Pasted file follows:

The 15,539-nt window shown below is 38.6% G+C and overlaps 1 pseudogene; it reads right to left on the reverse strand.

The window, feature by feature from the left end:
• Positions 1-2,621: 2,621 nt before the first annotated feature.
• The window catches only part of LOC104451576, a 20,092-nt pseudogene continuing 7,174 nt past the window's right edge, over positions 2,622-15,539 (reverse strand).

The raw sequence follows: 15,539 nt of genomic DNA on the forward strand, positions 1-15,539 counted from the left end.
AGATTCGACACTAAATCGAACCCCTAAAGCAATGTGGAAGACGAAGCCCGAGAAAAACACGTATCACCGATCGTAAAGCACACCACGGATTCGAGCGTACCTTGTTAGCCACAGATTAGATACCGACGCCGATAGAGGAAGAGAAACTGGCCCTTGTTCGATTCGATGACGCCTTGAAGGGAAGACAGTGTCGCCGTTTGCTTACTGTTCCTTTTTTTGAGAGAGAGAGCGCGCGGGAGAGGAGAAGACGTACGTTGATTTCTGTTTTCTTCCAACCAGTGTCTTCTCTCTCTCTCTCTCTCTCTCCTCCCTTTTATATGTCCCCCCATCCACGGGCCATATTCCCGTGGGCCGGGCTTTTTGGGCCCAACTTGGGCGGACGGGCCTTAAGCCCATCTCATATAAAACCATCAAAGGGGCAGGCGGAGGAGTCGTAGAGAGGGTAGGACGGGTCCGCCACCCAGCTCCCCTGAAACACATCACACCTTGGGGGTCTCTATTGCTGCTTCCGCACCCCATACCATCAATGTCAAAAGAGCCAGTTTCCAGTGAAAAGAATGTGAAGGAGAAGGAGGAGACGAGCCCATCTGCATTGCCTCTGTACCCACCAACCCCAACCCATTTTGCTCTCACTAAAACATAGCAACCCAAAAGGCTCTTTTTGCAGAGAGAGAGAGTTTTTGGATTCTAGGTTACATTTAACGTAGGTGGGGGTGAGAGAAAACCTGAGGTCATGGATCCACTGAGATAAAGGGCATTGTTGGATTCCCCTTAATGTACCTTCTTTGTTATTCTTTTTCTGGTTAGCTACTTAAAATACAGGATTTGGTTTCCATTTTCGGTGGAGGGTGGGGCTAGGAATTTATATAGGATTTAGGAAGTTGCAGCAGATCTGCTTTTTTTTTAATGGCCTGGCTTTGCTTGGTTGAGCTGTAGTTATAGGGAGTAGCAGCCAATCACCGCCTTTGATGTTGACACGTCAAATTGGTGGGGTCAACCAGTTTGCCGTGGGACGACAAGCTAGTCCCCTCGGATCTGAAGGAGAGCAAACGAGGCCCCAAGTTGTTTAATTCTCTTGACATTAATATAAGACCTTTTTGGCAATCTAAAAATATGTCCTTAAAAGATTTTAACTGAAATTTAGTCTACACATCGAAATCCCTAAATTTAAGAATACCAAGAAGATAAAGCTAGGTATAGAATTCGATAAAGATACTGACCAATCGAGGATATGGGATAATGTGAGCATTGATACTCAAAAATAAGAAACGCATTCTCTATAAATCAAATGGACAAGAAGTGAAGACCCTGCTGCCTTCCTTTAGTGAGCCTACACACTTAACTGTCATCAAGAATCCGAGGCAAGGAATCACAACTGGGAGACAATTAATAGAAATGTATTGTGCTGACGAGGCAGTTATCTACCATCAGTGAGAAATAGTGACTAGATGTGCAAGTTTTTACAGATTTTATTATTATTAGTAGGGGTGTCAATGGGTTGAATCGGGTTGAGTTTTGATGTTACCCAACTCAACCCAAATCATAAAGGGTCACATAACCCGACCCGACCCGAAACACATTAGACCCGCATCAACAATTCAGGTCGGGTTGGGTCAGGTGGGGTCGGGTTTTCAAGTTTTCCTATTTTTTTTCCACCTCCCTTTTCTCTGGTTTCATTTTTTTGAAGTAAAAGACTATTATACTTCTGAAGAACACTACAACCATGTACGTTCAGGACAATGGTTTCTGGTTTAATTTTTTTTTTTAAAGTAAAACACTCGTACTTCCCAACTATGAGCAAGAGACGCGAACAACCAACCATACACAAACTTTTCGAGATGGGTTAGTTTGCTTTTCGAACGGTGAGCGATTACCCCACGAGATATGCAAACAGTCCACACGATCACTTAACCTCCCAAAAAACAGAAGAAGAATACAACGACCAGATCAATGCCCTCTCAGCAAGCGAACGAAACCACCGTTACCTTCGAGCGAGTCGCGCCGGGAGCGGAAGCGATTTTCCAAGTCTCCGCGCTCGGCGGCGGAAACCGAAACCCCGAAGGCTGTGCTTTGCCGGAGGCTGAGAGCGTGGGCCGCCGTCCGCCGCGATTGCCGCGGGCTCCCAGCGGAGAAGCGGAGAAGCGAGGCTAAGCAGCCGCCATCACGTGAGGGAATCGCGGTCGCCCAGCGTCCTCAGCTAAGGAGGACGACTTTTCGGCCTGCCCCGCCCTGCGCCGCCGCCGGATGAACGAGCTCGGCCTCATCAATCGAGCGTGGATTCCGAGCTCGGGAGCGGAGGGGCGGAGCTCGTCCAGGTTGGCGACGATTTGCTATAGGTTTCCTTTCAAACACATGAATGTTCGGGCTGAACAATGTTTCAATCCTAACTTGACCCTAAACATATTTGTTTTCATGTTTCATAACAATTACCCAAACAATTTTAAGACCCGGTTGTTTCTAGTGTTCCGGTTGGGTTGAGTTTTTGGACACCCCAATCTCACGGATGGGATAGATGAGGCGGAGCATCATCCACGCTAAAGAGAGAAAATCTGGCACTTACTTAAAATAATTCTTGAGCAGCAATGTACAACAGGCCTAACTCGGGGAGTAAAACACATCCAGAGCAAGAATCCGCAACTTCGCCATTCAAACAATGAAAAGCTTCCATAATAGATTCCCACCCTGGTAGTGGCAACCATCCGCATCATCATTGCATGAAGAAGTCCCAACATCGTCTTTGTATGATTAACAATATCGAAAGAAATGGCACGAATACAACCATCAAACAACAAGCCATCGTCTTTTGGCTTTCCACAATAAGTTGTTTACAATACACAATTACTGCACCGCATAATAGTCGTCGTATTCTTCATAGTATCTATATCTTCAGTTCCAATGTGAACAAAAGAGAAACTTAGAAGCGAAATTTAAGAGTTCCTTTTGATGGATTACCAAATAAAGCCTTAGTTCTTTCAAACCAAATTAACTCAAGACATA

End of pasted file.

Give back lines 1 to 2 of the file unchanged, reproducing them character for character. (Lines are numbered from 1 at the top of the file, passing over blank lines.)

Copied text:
The 15,539-nt window shown below is 38.6% G+C and overlaps 1 pseudogene; it reads right to left on the reverse strand.

The window, feature by feature from the left end: